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After years of struggling and finally learning to manage her unruly curls, Alli Webb founded Drybar, and man are we thankful! From starting a business that consisted of doing her friends hair at their homes (we want a friend like that!) to building $70 million business, Alli’s #LADYBOSS interview is a must-read, and so is her new book, Drybar: The Guide to Good Hair for All! The book is what Alli calls, “the ultimate handbook,” bursting at the seams with all her tips and tricks as a stylist and life-long curly hair tamer, includes three in-depth sections featuring over 100 style-inspiration photographs and step-by–step tutorials, and is bright, happy, and fun — just like us girls after a bomb blowout!

P.S. Alli will also be participating as a panelist, along side other creative, entrepreneurial mamas, at our uber inspiring and mindful weekend retreat, The Great Jane (get your tickets here!)

1. We are so excited to read your book! Congratulations! How did it come to be?

Woman have always asked me how to make their hair look good when they blow it out themselves. When I ask them questions like, “are you sectioning at all” or “are you using the right brush size or products for your particular hair type,” I usually get a blank stare back. The truth is, most women struggle with doing their own hair (or parts of it). Which is one of the reasons I believe Drybar has resonated with so many women.  I’d love for everyone to go to Drybar 2-3 times a week and let us tame their locks, but that’s not always realistic. So when I was approached about writing this book, it felt like the perfect way to share the thousands of tips, tricks, and hair secrets that I have accumulated over the course of my career, as a stylist, and a naturally curly haired girl.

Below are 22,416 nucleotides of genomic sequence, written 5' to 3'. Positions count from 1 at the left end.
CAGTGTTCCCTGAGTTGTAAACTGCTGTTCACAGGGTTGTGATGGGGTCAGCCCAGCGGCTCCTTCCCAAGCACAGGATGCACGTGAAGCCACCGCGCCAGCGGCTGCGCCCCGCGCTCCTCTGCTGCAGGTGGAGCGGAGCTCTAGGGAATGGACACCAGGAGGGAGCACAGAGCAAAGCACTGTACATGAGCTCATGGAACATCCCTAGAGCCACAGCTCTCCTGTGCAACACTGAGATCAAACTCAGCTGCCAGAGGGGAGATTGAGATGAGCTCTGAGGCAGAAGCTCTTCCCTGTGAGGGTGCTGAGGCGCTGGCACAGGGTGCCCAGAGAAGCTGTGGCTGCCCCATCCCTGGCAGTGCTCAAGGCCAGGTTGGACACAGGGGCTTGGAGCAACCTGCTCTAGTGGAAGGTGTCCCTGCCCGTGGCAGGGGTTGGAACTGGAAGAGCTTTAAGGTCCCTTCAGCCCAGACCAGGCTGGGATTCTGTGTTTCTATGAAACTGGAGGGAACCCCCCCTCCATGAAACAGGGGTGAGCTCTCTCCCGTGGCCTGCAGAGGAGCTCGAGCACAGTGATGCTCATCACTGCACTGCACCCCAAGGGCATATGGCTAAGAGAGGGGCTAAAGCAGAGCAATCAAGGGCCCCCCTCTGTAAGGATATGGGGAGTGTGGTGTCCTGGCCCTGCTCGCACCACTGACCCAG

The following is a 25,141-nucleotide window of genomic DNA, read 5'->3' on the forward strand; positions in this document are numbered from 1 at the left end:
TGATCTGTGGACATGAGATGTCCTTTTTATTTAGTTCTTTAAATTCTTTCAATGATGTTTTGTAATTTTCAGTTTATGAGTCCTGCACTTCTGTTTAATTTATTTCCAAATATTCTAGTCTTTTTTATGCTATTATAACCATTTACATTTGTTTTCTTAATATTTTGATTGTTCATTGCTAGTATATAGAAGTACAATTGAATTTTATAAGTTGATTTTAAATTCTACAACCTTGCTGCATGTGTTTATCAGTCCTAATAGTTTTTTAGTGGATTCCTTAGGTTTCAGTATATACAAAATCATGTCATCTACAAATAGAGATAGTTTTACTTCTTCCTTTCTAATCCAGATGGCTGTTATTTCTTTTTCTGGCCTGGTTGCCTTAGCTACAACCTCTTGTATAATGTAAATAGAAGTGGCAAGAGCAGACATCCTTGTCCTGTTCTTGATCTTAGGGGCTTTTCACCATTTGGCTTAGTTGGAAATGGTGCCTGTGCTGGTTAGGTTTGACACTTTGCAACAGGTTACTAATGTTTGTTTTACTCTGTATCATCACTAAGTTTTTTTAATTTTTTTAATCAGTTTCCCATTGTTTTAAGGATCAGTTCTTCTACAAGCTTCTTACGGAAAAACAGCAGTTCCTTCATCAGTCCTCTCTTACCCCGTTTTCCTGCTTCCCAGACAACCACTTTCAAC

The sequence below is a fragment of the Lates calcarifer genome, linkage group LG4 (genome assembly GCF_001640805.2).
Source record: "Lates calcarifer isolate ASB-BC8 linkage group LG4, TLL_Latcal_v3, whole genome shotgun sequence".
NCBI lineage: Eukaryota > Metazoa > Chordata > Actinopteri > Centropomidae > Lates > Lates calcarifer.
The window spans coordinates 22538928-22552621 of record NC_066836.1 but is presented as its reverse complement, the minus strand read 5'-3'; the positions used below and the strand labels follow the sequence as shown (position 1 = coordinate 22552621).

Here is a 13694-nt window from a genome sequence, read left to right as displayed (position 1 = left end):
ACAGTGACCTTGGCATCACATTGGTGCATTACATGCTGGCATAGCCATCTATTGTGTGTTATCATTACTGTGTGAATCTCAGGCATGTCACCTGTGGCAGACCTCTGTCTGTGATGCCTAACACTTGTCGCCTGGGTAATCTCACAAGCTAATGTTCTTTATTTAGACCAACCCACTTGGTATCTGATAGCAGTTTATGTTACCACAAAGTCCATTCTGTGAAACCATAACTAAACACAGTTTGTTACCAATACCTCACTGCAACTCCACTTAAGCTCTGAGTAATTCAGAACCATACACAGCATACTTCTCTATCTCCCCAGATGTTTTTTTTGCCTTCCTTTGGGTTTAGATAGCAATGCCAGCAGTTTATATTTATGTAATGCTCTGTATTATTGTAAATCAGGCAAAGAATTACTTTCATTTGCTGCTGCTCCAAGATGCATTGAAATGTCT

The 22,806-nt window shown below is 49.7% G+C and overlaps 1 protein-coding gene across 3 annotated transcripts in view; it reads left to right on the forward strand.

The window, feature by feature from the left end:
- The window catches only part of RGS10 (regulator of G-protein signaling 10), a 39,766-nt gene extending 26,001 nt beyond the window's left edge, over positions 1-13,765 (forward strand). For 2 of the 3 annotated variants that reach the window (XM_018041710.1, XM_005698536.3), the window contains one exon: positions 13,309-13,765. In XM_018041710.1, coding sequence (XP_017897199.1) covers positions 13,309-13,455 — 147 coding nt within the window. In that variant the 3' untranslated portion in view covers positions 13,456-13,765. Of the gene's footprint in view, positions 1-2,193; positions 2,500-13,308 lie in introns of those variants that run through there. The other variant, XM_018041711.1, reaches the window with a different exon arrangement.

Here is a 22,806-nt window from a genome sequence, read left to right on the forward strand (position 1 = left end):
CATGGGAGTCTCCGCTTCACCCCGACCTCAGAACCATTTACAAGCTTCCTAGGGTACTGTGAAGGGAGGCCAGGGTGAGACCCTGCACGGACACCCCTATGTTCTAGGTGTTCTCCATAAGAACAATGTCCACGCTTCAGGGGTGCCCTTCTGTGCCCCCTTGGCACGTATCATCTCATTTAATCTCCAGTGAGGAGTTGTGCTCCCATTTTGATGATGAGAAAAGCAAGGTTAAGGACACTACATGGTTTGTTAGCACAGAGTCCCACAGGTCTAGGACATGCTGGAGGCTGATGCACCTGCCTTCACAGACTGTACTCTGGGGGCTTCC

Alli Webb holding book

2. Tell us your startup story. Did you raise money? How did you get off the ground? Did you have a hard time convincing the men in your life that women would spend money on blowouts?

I have always struggled with my naturally frizzy and curly hair and I have been on the hunt for bouncy straight locks pretty much my whole life. After exploring several career paths, becoming a professional hair stylist, and then a stay at home mom, I decided to start a mobile blow dry business, Straight at Home, where I would go to all my mommy friends’ homes and blowout their hair while their babies were napping. That little side business quickly took off and it dawned on me that I was not alone in my journey for gorgeous hair. Not only was I not alone, but there was actually a big hole in the market for a place to get a great blowout in a fun, beautiful environment at an affordable price. I realized I needed to do this. So I went to my big brother and business partner, Michael Landau, to help make Drybar a reality. He put the money down to open our first Drybar location, but that definitely took some convincing! Michael (who’s bald!) worried that people wouldn’t really understand our concept of a blowouts-only salon, but he took a chance on me. My other business partner, Cameron (also bald) got it right away — he knew all too well the difference between my naturally crazy curls and the magic of a great blowout, and how happy it made me!  ‎

3. What is your philosophy as a businesswoman and as a boss?

Don’t be afraid to speak up and voice your opinions and thoughts. I think it took me some time to grow into my role and find the confidence to say what I was thinking. However, I spent a lot of years listening and learning, which is really important as well.